Poor Jamie! He had heard whilst at work at the lower end of the clearing that piercing shriek, the last cry of his dying mother; and changed as it was, and in a tune that he had never heard before, he knew his mother's voice. Stupefied for the moment by the thrill of horror that it caused to pass through his frame, he stood aghast and irresolute(7). Jamie Maxwell is speared by one of the Aborigines and his thigh broken but he manages to aim a stone at Opara who is approaching with his tomahawk raised. Maxwell is felled by the tomahawk and drops senseless as does his assailant. Although still alive, the Aborigines decide to bury Jamie 'in order to propitiate Opara's spirit in the event of a serious termination to his wound', covering him with soil, stones, leaves and twigs. When the father, George Maxwell, returns to the station he rescues his son from his shallow grave. He then takes him to see the appalling sight of the dead bodies of the rest of the family and asks what he is prepared to do to those who have slain his mother and siblings.

The boy's eyes opened to their full width as this question was asked, and as they met those of his father one would have said that the savage vengeful spirit of the one had been transmitted by that look to the other, for there in the one was the same wild gleam of revenge that was in the other. Clenching his uninjured hand he groaned out between his teeth the one word "Kill!"

George laughed that frantic laugh that we have heard before. "Yes, yes, you would kill--kill! Good, good; you would kill! My own son, my own brave boy! I recognise you now. Yes, kill, kill!" and he laughed again that wild discordant laugh of frenzy. "You shall have your wish! Now listen! I am about to swear an oath, and if when I have finished it you agree with it, and are content to take it also, and to be bound by it, hold up your hand--your uninjured hand--in token that you do so; but if your heart fail--if you experience even the slightest qualm of disinclination to join yourself with me in what I shall undertake, let your hand remain quiescent, and I will work alone! You understand?"

"Yes," Jamie replied.

And then George knelt down upon that newly filled grave, and raising his hands to Heaven in solemn tones--tones better suited for holier and more Christian work--took a deep and fearful oath of vengeance. The boy looked on not more than half conscious of what was going on, but still understanding enough of the dreadful words to know that there was vengeance in the midst of them, and that a share of it had been promised to him(8).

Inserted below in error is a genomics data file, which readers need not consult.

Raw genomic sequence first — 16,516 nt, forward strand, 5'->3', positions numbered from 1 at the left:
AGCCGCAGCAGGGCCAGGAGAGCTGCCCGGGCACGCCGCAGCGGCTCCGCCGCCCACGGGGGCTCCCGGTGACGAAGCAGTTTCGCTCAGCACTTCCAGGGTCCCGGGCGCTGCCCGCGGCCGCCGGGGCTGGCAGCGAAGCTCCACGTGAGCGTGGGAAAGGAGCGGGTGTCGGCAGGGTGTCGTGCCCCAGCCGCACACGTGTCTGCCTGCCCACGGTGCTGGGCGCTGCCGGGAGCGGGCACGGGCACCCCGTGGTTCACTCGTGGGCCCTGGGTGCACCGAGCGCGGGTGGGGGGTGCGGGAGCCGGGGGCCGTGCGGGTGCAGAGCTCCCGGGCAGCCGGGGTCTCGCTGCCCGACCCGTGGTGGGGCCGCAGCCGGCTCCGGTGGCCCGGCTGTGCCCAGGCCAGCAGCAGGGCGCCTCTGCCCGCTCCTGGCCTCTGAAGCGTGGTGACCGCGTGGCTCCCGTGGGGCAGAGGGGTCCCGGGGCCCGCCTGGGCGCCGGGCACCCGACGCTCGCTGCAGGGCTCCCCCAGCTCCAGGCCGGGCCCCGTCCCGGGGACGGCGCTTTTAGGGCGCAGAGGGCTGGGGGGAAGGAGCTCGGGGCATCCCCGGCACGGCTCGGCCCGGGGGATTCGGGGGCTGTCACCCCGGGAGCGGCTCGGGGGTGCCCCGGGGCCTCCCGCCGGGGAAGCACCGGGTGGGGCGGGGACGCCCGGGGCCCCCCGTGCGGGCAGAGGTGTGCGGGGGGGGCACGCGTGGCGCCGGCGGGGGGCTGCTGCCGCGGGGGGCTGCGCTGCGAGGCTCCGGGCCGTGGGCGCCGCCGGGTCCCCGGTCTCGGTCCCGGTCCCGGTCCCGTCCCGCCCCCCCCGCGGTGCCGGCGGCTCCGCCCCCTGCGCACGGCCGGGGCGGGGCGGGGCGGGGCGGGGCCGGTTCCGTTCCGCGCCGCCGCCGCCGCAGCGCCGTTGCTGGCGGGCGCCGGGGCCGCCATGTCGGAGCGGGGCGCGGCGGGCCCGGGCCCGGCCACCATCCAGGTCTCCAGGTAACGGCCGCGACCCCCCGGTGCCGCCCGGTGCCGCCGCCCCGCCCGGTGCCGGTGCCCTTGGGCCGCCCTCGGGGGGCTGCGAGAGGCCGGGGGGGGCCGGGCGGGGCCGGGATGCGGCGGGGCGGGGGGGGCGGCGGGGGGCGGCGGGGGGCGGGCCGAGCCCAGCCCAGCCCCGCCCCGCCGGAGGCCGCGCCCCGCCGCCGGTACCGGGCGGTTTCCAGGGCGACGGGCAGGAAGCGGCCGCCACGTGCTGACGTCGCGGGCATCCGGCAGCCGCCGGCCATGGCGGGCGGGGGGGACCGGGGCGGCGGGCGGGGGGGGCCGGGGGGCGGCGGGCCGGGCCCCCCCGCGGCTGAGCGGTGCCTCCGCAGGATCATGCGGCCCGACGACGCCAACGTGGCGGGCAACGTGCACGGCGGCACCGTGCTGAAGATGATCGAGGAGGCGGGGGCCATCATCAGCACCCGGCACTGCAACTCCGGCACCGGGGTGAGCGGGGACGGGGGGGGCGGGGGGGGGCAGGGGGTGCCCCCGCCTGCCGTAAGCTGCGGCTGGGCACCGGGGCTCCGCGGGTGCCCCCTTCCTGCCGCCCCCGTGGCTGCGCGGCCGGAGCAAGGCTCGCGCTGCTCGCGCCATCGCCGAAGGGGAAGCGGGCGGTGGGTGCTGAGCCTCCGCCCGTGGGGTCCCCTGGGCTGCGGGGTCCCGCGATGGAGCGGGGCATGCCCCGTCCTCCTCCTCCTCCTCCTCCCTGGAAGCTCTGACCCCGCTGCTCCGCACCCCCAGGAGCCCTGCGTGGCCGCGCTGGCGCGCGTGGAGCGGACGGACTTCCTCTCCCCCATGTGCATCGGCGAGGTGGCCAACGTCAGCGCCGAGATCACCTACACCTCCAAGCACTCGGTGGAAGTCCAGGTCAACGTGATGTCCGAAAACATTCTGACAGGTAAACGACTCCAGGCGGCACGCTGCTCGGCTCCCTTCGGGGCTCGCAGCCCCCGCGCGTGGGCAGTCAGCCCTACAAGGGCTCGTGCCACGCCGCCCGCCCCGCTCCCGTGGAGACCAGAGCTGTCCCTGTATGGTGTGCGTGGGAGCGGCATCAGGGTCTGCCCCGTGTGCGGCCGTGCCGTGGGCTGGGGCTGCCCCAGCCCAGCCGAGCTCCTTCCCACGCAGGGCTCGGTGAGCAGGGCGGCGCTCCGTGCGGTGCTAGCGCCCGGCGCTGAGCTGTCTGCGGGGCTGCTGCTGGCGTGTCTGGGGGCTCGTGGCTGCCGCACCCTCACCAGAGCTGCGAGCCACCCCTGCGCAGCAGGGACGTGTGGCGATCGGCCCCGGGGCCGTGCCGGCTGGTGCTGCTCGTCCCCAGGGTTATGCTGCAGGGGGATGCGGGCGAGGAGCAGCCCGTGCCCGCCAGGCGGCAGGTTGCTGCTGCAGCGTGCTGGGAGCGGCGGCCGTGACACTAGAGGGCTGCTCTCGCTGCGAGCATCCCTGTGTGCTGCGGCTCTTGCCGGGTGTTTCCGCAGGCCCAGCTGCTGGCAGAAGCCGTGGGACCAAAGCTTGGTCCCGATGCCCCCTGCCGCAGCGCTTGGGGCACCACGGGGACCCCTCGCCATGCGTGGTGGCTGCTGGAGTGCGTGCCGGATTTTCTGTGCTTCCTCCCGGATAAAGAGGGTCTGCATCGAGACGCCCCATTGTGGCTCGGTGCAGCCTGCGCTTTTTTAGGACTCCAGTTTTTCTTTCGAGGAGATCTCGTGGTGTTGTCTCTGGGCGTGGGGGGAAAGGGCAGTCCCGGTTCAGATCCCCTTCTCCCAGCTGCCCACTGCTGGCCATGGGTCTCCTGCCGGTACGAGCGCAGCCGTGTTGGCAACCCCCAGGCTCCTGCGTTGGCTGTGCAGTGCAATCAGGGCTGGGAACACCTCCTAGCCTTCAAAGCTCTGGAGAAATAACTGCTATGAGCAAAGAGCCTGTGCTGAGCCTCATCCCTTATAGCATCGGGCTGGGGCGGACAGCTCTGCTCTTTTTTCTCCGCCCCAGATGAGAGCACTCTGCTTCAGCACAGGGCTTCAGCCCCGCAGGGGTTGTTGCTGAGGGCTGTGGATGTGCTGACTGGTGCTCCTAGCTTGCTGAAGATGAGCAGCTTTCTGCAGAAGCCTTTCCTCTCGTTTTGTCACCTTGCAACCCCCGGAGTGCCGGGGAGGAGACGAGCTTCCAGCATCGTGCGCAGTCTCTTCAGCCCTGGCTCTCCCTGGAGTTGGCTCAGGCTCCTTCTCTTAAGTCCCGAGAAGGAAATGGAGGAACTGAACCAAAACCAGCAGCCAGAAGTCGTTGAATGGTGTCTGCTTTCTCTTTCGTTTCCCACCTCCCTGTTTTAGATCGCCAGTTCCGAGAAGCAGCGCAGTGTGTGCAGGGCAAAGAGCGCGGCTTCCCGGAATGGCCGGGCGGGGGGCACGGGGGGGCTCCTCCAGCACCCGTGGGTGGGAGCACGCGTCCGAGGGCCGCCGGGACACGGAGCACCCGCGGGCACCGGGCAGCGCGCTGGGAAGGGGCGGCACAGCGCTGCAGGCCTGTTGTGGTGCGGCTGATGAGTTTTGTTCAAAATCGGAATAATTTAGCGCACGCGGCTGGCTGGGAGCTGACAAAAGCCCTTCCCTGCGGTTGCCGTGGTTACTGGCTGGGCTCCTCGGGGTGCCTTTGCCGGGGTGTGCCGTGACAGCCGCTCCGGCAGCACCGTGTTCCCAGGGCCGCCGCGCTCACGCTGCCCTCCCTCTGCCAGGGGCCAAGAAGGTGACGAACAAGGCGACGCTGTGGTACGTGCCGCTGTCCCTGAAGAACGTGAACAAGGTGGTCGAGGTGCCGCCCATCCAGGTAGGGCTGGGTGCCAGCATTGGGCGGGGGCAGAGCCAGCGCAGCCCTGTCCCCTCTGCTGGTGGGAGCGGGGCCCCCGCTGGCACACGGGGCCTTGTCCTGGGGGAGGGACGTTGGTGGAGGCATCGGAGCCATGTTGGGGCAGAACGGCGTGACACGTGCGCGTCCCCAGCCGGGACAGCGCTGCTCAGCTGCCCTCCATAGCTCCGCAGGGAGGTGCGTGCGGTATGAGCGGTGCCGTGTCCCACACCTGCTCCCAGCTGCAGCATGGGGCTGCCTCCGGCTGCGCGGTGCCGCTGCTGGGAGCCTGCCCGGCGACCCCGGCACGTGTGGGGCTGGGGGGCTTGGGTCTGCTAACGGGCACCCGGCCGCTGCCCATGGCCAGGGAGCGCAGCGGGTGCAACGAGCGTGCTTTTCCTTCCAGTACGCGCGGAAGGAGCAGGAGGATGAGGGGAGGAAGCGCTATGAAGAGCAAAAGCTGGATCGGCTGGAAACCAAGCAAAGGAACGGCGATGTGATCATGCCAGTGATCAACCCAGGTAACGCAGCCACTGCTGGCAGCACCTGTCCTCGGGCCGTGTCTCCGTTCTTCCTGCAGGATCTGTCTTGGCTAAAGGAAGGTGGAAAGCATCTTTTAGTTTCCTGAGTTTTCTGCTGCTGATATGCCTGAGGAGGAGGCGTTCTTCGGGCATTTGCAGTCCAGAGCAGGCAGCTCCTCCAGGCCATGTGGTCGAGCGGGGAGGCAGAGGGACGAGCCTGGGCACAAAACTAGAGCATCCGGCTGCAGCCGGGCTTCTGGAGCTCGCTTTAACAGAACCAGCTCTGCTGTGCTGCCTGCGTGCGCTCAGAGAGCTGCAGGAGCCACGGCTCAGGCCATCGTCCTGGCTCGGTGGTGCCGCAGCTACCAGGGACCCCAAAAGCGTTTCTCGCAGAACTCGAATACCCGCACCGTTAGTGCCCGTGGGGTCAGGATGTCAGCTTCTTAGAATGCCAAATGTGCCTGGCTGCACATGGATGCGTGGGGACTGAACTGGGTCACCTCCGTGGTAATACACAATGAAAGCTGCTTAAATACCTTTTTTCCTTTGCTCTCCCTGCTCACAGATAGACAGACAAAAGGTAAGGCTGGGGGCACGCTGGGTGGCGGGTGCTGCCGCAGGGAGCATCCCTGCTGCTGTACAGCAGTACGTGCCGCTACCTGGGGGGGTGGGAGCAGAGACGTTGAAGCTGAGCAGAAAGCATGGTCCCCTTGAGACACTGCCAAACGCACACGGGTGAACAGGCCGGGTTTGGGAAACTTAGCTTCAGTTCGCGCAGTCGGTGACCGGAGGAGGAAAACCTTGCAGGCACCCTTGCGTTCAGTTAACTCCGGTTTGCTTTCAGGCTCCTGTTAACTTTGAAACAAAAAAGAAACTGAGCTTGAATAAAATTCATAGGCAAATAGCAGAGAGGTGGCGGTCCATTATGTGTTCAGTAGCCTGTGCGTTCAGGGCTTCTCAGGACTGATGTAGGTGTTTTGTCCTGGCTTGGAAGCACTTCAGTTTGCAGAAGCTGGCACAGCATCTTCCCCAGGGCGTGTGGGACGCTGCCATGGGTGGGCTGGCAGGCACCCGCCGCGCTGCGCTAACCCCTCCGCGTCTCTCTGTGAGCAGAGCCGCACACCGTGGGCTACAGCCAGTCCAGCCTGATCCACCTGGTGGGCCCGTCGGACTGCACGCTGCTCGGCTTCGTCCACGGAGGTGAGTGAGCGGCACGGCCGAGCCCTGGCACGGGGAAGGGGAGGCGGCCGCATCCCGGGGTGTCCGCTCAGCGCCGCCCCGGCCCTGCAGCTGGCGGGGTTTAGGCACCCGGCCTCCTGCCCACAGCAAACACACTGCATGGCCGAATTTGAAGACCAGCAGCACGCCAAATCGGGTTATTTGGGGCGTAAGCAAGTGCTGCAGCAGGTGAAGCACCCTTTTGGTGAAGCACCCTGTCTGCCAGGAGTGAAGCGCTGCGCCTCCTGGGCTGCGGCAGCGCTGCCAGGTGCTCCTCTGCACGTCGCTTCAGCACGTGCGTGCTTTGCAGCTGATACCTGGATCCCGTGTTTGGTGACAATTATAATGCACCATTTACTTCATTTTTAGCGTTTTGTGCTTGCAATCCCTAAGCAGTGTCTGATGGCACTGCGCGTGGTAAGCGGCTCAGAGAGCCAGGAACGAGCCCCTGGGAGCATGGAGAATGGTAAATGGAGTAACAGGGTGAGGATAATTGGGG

Retribution after Hornet Bank

News of the massacre at Hornet Bank spread rapidly once Sylvester Fraser reached Eurombah. Men from the neighbouring stations, Eurombah and Kinnoul, went to Hornet Bank to find an appalling scene with blood-covered nulla-nullas and tomahawks lying near the naked or semi-naked bodies of the victims. No inquest was held, the nearest magistrate, William Yaldwyn of Taroom, claiming he could not leave his station for fear of an attack on it. The bodies were buried the following day, the five female victims in one grave, the three Fraser brothers and the tutor and station hands in another. After the burial Sylvester Fraser left Hornet Bank for Ipswich, a ride of at least three days, to tell his eldest brother of the tragedy. Already news of the massacre was spreading through the Moreton Bay District and newspaper reports began appearing. William Fraser rode back to Hornet Bank with Sylvester reaching the station after another marathon three days' ride, squatters along the way providing fresh horses at each stop. There, William Fraser, in what became an iconic picture etched in nineteen-century outback legend, stood with uplifted tomahawk in his hand over the graves of his mother, sisters and brothers and vowed that he would sink it into the skulls of the Aboriginal people who had killed his family(9).